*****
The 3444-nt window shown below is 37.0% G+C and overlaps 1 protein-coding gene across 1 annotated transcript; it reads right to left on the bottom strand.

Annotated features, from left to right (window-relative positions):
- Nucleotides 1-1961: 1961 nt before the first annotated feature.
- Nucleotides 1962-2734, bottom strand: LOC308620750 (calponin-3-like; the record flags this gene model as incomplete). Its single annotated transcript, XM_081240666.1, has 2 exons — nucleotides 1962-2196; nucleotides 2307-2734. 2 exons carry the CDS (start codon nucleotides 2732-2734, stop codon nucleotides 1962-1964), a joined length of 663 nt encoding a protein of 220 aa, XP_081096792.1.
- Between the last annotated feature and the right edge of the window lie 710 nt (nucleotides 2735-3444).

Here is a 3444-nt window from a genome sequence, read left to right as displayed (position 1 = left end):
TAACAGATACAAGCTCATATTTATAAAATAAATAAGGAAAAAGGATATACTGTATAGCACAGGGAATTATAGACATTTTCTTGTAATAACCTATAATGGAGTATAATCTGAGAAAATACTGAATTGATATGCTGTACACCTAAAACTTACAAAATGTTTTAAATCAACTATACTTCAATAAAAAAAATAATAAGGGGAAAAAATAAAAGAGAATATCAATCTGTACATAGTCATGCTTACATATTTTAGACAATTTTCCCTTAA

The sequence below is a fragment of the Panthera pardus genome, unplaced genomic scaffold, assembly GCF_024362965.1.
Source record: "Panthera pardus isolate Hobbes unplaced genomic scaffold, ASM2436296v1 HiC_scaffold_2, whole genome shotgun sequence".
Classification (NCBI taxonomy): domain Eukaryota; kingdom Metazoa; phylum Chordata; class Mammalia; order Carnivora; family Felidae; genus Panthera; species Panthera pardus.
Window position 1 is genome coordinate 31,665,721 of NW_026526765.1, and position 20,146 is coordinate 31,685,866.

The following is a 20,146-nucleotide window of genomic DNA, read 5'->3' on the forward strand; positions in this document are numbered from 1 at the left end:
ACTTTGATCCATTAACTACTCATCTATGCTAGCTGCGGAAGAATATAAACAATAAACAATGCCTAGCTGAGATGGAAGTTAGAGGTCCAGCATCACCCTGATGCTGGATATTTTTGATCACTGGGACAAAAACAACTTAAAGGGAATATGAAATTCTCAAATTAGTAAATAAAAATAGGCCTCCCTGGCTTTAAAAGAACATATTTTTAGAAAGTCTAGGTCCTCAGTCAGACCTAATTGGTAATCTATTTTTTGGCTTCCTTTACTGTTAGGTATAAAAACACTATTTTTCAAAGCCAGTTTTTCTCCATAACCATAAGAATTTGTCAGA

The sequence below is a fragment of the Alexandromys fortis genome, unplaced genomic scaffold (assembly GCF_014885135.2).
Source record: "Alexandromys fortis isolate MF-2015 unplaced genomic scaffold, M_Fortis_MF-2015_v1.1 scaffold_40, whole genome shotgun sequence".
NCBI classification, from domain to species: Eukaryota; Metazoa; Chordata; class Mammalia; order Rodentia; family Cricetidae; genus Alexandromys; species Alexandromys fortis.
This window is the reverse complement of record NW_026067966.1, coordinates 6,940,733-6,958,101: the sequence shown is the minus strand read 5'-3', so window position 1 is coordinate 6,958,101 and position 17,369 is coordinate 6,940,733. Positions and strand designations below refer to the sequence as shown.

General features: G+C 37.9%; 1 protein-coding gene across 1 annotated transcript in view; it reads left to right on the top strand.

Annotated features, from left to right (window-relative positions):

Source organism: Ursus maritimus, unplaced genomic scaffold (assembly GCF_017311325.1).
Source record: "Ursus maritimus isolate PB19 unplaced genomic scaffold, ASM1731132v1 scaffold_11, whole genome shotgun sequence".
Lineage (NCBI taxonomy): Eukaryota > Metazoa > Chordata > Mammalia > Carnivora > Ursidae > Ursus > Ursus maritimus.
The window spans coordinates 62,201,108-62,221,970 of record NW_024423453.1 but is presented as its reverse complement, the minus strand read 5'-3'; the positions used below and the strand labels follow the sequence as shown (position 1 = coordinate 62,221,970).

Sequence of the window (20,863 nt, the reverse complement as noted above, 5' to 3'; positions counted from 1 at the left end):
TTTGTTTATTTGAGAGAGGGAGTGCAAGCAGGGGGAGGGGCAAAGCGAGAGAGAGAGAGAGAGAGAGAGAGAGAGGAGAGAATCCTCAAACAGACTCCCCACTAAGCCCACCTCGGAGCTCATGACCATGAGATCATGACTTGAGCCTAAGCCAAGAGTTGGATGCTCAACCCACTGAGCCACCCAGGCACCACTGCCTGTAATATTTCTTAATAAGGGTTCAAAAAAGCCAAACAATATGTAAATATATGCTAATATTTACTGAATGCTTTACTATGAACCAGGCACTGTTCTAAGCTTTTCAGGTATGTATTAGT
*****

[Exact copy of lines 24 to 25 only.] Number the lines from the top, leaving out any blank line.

Sequence of the window (20,863 nt, the reverse complement as noted above, 5' to 3'; positions counted from 1 at the left end):
TTTGTTTATTTGAGAGAGGGAGTGCAAGCAGGGGGAGGGGCAAAGCGAGAGAGAGAGAGAGAGAGAGAGAGAGAGGAGAGAATCCTCAAACAGACTCCCCACTAAGCCCACCTCGGAGCTCATGACCATGAGATCATGACTTGAGCCTAAGCCAAGAGTTGGATGCTCAACCCACTGAGCCACCCAGGCACCACTGCCTGTAATATTTCTTAATAAGGGTTCAAAAAAGCCAAACAATATGTAAATATATGCTAATATTTACTGAATGCTTTACTATGAACCAGGCACTGTTCTAAGCTTTTCAGGTATGTATTAGT